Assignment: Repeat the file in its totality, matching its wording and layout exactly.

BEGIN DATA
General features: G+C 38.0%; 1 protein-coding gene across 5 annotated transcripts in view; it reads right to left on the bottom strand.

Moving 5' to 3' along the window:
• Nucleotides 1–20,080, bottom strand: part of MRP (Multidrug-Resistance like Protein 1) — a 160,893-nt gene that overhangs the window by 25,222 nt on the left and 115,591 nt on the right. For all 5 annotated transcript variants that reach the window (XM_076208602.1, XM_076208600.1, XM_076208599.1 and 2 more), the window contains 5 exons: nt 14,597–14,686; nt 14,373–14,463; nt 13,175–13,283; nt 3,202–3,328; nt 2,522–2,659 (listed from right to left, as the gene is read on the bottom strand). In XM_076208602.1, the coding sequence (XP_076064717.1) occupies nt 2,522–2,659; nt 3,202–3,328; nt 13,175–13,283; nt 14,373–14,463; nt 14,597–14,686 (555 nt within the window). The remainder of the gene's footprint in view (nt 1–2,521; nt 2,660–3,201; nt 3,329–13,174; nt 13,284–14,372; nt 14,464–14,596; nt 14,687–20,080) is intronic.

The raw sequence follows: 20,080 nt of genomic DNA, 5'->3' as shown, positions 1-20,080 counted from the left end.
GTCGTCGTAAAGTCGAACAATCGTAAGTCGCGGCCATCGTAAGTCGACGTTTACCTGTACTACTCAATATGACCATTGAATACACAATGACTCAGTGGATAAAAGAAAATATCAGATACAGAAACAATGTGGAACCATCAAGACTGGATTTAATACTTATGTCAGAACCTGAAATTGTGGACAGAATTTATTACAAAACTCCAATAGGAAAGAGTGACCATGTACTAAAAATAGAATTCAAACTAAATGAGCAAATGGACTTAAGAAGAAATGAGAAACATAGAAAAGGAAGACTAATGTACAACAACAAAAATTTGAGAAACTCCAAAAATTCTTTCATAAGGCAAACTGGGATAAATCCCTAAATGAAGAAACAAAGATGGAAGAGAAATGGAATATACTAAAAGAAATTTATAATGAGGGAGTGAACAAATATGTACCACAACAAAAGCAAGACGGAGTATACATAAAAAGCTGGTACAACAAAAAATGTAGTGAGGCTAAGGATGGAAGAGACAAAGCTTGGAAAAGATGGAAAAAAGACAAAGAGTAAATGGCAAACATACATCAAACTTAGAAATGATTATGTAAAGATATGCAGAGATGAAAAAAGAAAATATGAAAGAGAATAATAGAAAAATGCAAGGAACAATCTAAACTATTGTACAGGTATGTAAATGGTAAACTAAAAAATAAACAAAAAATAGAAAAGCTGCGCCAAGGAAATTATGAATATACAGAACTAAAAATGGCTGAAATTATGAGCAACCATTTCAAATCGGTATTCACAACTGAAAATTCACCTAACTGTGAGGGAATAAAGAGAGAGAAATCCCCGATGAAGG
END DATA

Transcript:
General features: G+C 38.0%; 1 protein-coding gene across 5 annotated transcripts in view; it reads right to left on the bottom strand.

Moving 5' to 3' along the window:
• Nucleotides 1–20,080, bottom strand: part of MRP (Multidrug-Resistance like Protein 1) — a 160,893-nt gene that overhangs the window by 25,222 nt on the left and 115,591 nt on the right. For all 5 annotated transcript variants that reach the window (XM_076208602.1, XM_076208600.1, XM_076208599.1 and 2 more), the window contains 5 exons: nt 14,597–14,686; nt 14,373–14,463; nt 13,175–13,283; nt 3,202–3,328; nt 2,522–2,659 (listed from right to left, as the gene is read on the bottom strand). In XM_076208602.1, the coding sequence (XP_076064717.1) occupies nt 2,522–2,659; nt 3,202–3,328; nt 13,175–13,283; nt 14,373–14,463; nt 14,597–14,686 (555 nt within the window). The remainder of the gene's footprint in view (nt 1–2,521; nt 2,660–3,201; nt 3,329–13,174; nt 13,284–14,372; nt 14,464–14,596; nt 14,687–20,080) is intronic.

The raw sequence follows: 20,080 nt of genomic DNA, 5'->3' as shown, positions 1-20,080 counted from the left end.
GTCGTCGTAAAGTCGAACAATCGTAAGTCGCGGCCATCGTAAGTCGACGTTTACCTGTACTACTCAATATGACCATTGAATACACAATGACTCAGTGGATAAAAGAAAATATCAGATACAGAAACAATGTGGAACCATCAAGACTGGATTTAATACTTATGTCAGAACCTGAAATTGTGGACAGAATTTATTACAAAACTCCAATAGGAAAGAGTGACCATGTACTAAAAATAGAATTCAAACTAAATGAGCAAATGGACTTAAGAAGAAATGAGAAACATAGAAAAGGAAGACTAATGTACAACAACAAAAATTTGAGAAACTCCAAAAATTCTTTCATAAGGCAAACTGGGATAAATCCCTAAATGAAGAAACAAAGATGGAAGAGAAATGGAATATACTAAAAGAAATTTATAATGAGGGAGTGAACAAATATGTACCACAACAAAAGCAAGACGGAGTATACATAAAAAGCTGGTACAACAAAAAATGTAGTGAGGCTAAGGATGGAAGAGACAAAGCTTGGAAAAGATGGAAAAAAGACAAAGAGTAAATGGCAAACATACATCAAACTTAGAAATGATTATGTAAAGATATGCAGAGATGAAAAAAGAAAATATGAAAGAGAATAATAGAAAAATGCAAGGAACAATCTAAACTATTGTACAGGTATGTAAATGGTAAACTAAAAAATAAACAAAAAATAGAAAAGCTGCGCCAAGGAAATTATGAATATACAGAACTAAAAATGGCTGAAATTATGAGCAACCATTTCAAATCGGTATTCACAACTGAAAATTCACCTAACTGTGAGGGAATAAAGAGAGAGAAATCCCCGATGAAGG